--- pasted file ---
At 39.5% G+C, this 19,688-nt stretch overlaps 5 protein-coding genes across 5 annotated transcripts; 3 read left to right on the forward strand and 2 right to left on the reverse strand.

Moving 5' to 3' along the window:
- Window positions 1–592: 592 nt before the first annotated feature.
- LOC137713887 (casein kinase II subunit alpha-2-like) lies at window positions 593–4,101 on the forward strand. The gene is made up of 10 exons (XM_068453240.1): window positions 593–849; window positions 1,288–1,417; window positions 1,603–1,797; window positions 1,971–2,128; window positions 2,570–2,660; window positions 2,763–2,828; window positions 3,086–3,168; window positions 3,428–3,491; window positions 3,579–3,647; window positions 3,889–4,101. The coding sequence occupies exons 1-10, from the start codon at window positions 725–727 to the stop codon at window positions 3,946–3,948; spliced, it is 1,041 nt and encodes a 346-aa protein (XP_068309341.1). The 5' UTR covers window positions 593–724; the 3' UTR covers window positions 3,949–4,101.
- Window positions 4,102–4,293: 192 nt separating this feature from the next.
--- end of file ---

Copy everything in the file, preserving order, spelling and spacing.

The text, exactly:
At 39.5% G+C, this 19,688-nt stretch overlaps 5 protein-coding genes across 5 annotated transcripts; 3 read left to right on the forward strand and 2 right to left on the reverse strand.

Moving 5' to 3' along the window:
- Window positions 1–592: 592 nt before the first annotated feature.
- LOC137713887 (casein kinase II subunit alpha-2-like) lies at window positions 593–4,101 on the forward strand. The gene is made up of 10 exons (XM_068453240.1): window positions 593–849; window positions 1,288–1,417; window positions 1,603–1,797; window positions 1,971–2,128; window positions 2,570–2,660; window positions 2,763–2,828; window positions 3,086–3,168; window positions 3,428–3,491; window positions 3,579–3,647; window positions 3,889–4,101. The coding sequence occupies exons 1-10, from the start codon at window positions 725–727 to the stop codon at window positions 3,946–3,948; spliced, it is 1,041 nt and encodes a 346-aa protein (XP_068309341.1). The 5' UTR covers window positions 593–724; the 3' UTR covers window positions 3,949–4,101.
- Window positions 4,102–4,293: 192 nt separating this feature from the next.